(2004) Directed by Ventura Pons
“My life’s been one long, fruitful journey towards idiocy. As a teenager, I realised I was an idiot. Later, I discovered I wasn’t the only one. Now that I’m pushing 35, I see that not only is everyone an idiot, but that we’ll never stop being so.”
Pere-Lluc is a man unsatisfied by ordinary life. In his mid-thirties and drifting through an existence devoid of meaning, he passes his days a slave to his instincts, aware of the consequences reckless abandon brings, but entirely unmotivated by reason or common sense. A chance encounter with the striking and married director of an advertising firm one evening suddenly gives his life purpose, as he pursues her with a desperate licentiousness – aware of the consequences, but a slave to animal instinct. Inevitable misunderstandings ensue, but Pere-Lluc cannot fight his instincts – he must have the object of his desire, even if it means suffering pain and humiliation to get it.
With Amor Idiota, I find myself challenged to pin down the point writer Lluís-Anton Baulenas and director Ventura Pons were trying to make: ‘stalking – you’d pretty much have to’, perhaps? There are certainly strong indicators that the more well-trodden message of love, wandering, and sunsets will lift us through the chaotic waters of emptiness and self-loathing is the principal message. Unfortunately, the characters designed to illustrate this ideal are painted far too shallow to make any of their actions believable, let alone convince the viewer of the ending that results almost in spite of their actions. Their maladjusted behavior and fatalistic philosophies, which form much of the film’s dialogue, are ultimately squandered as a result. It’s interesting in turn how hard the script attempts to apologise for its lead character’s impulses, with Pere-Lluc being highly self-aware of his ‘idiocy’, as though the idea that someone unfulfilled by ordinary life is horribly wrong – clearly they must be social refuse.
“With Amor Idiota, I find myself challenged to pin down the point writer Lluís-Anton Baulenas and director Ventura Pons were trying to make: ‘stalking – you’d pretty much have to’, perhaps?”
‘Idiocy’ here is almost a misused euphemism – acting upon impulse alone suggests a lack of intelligence, yet in human terms this does not make the principal characters stupid, merely self-centred, driven to depression and frustration by the ticking clock and their inability to subscribe to society’s expectations of where they should now be in their thirties. I can easily sympathise with anyone who finds themselves in this position, yet because the dramatis personae in Amor Idiota are drawn in such unsympathetic and antisocial ways, this entire avenue of middle-aged social commentary is bulldozed to rubble within the first few minutes, the remaining debris atomised by the stunning cowardice or perhaps cornball mismatch (I can’t decide which) of the ending.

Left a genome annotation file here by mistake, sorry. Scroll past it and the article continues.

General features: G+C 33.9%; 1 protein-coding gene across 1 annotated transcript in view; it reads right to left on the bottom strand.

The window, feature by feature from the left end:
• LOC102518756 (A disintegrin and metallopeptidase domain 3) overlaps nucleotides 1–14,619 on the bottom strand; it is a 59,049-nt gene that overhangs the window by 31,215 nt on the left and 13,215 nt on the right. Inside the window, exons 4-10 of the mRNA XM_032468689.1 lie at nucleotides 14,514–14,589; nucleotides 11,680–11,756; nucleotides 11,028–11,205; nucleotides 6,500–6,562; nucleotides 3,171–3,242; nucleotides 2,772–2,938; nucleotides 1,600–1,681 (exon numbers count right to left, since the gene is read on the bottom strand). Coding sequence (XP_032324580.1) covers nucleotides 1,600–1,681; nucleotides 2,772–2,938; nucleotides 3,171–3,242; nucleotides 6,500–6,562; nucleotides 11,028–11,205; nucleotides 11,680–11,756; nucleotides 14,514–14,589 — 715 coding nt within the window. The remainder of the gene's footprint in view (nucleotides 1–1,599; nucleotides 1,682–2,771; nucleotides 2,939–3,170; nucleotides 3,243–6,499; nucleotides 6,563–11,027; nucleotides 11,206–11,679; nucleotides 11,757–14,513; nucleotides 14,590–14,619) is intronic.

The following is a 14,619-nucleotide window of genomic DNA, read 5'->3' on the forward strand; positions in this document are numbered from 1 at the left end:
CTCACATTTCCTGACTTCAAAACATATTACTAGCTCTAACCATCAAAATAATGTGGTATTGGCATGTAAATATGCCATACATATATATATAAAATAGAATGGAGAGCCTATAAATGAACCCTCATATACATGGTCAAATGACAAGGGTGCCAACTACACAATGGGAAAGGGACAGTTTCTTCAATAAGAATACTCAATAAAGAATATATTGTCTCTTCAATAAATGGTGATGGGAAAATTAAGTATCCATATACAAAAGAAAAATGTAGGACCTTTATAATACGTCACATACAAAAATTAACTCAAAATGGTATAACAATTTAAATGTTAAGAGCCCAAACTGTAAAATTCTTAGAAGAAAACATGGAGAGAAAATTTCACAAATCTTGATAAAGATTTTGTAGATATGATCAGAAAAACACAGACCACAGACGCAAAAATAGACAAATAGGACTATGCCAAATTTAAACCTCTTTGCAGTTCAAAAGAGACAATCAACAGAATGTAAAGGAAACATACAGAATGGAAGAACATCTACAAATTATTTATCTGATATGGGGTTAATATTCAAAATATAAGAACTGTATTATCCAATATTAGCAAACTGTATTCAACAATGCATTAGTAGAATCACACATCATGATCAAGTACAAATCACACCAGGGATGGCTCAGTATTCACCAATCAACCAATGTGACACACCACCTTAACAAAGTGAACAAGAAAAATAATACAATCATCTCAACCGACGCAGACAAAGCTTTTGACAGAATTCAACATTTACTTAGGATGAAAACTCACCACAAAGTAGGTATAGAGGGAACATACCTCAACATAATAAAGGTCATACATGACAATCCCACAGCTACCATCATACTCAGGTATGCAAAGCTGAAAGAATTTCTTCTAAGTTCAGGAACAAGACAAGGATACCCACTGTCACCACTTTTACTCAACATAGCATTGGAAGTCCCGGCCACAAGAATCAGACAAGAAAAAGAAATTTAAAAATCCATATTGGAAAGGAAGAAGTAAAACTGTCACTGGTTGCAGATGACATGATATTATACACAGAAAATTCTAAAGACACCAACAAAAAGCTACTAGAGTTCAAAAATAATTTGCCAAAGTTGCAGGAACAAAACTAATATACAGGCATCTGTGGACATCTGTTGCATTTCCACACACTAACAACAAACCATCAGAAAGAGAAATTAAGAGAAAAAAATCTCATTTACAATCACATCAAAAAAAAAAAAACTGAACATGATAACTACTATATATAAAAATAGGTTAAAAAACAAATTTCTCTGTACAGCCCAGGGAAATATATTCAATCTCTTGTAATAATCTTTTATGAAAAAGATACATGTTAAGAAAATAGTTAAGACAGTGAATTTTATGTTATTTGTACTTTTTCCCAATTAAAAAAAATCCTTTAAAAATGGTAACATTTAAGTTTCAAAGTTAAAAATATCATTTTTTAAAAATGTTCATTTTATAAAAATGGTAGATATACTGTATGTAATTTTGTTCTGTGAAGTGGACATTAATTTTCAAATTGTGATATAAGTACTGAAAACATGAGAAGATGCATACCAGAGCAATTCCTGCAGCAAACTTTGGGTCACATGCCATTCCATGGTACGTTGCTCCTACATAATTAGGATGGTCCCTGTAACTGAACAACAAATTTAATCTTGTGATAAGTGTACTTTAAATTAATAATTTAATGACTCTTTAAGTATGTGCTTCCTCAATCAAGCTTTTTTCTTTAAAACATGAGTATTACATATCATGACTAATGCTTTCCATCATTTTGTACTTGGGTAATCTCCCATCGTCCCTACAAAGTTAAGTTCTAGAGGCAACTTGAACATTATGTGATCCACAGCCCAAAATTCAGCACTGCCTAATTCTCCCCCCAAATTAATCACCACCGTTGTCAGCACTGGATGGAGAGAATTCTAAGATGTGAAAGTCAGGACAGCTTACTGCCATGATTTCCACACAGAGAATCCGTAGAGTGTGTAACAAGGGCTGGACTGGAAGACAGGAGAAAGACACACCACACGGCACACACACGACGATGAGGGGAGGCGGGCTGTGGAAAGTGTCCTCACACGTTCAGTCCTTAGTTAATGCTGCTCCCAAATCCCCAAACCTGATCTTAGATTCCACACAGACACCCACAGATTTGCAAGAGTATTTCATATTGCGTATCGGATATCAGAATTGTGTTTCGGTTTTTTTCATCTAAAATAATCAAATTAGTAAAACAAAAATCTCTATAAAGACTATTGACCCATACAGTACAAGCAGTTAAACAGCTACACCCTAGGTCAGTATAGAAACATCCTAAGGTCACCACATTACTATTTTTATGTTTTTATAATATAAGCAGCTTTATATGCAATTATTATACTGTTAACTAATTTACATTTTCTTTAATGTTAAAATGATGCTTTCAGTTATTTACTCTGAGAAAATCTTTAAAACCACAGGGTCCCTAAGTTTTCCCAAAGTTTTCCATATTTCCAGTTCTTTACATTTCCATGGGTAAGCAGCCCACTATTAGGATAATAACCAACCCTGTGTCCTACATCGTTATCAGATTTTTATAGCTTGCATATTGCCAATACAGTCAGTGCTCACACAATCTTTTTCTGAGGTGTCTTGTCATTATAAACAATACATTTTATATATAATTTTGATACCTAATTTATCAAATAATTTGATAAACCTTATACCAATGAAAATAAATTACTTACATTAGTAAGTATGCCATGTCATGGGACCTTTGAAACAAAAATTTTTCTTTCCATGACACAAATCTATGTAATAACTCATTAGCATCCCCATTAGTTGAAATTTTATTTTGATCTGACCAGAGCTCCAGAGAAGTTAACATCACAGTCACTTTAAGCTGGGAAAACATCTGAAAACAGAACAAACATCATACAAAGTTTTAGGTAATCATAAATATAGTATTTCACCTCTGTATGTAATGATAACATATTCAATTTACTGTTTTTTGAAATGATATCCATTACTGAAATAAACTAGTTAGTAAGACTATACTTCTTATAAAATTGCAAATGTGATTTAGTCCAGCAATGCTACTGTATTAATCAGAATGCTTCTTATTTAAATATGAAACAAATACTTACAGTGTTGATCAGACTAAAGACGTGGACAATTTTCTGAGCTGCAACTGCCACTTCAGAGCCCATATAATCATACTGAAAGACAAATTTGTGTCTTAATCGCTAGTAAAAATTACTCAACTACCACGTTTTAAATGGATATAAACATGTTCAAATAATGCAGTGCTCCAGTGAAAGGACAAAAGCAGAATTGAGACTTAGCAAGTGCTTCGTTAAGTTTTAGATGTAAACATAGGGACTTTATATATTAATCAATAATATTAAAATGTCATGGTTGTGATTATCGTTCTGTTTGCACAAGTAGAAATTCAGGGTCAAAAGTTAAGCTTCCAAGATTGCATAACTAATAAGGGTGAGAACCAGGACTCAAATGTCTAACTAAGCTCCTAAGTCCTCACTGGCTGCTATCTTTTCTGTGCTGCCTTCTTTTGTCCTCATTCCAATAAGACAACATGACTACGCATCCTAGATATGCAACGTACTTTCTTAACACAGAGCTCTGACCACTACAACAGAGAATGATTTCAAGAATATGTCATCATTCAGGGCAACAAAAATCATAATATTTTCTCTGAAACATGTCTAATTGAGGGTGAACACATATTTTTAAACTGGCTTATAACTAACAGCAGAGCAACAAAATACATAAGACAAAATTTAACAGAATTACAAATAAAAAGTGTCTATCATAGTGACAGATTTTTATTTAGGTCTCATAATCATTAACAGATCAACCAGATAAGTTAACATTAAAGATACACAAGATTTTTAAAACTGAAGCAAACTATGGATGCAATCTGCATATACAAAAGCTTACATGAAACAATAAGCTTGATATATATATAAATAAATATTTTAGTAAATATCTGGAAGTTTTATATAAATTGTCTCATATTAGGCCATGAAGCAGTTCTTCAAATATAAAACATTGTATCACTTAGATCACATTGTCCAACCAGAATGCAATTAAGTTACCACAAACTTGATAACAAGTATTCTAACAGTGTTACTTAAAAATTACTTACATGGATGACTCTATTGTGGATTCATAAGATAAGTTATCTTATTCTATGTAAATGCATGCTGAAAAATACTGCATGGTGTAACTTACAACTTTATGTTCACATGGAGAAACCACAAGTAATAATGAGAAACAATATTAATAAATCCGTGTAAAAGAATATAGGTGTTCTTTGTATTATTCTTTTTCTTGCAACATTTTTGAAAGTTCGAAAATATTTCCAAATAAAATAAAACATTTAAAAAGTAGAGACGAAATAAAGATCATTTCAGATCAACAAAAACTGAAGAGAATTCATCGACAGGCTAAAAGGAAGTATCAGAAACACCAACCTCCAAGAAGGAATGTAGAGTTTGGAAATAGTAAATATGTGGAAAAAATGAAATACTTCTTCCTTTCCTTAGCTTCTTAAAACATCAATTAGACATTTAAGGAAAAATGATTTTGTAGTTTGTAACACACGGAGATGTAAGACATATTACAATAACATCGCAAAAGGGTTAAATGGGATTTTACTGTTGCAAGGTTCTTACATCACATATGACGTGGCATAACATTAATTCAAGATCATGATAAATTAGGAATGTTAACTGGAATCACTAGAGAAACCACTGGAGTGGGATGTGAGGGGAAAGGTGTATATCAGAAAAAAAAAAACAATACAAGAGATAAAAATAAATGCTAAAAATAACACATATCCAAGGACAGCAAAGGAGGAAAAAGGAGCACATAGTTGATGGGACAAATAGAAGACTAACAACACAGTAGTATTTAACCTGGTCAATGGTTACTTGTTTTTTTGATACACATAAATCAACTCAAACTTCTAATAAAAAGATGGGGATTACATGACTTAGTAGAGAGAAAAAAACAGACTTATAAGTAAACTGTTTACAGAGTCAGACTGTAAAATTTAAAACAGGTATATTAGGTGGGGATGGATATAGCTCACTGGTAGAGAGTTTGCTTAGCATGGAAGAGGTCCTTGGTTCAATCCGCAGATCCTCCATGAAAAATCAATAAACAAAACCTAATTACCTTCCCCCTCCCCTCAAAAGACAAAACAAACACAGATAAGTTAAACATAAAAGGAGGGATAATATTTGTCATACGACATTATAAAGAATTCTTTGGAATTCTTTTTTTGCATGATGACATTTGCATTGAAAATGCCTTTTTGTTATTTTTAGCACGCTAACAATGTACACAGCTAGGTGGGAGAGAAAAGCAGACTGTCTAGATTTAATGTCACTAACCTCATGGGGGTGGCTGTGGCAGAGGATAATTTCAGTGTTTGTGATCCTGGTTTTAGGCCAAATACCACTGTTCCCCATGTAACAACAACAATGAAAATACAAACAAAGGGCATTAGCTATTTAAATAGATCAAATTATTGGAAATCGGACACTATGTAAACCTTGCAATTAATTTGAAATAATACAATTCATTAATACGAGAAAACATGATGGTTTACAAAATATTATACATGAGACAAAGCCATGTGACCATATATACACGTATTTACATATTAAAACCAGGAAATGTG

Yet the whole misadventure did not leave me bored, perhaps because its silliness kept me guessing. Somehow, I felt compelled to find out where Pons was going with all his maltreated philosophy, and would Pere-Lluc have evolved as a person now that stalking had given his life meaning? I wasn’t best pleased with the result. The film’s unpleasant characters and grotesque discourse compelled me despite myself, curious to see how it would all come to a head, but the finale made me feel an idiot for watching.
“The film’s unpleasant characters and grotesque discourse compelled me despite myself, curious to see how it would all come to a head, but the finale made me feel an idiot for watching.”
The unsurprising standouts of the cast itself are Santi Millan, whose portrayal of the bored, intellectual sleaze Pere-Lluc is right on the money, assuming that this was the intent. I probably saw a bit more of his genitals than I would have liked – that they are symbolic of Pere-Lluc’s surrender to his animal instincts is more desirably clear through the several thousand lines of dialogue stating this point. Cayetana Guillén Cuervo provides an interesting contrast, with the character of Sandra slowly revealing the many layers of her troubled personality to the point where she fits right in with the rest of the gang of misfits. With Pere-Lluc baring all that he is from the beginning, this peeling of the onion provides a welcome and necessary contrast given the ultimate similarity of the leads -seemingly doomed to self-destruction from the very outset.
While I’m not a devotee of the romance genre, I can’t help feeling that it’s so over-mined that the sub-oeuvre of ‘misfits in love’ itself is bound to have been explored to better gain elsewhere. Whether Ventura Pons will have been discovered to have been deeply misunderstood is something for future ages to ponder. For now though, Amor Idiota stands as a mish-mash of valid discourse executed badly, causing at least this reviewer to wonder if he’s either missed the point or been punished for thinking too deeply. Then again, the lead characters manage to achieve both without really coming to a satisfactory conclusion. That in the end, is how this Barcelona farce left me.
However, it isn’t the end of World On Film’s Catalan connection. Sometime later, I managed to find a short film actually shot and set this time in Andorra itself and that will be the subject of next week’s post when we discover the Biblically-inspired – and unfortunately trailer-less – sci-fi drama, Don’t Take The Name Of God In Vain.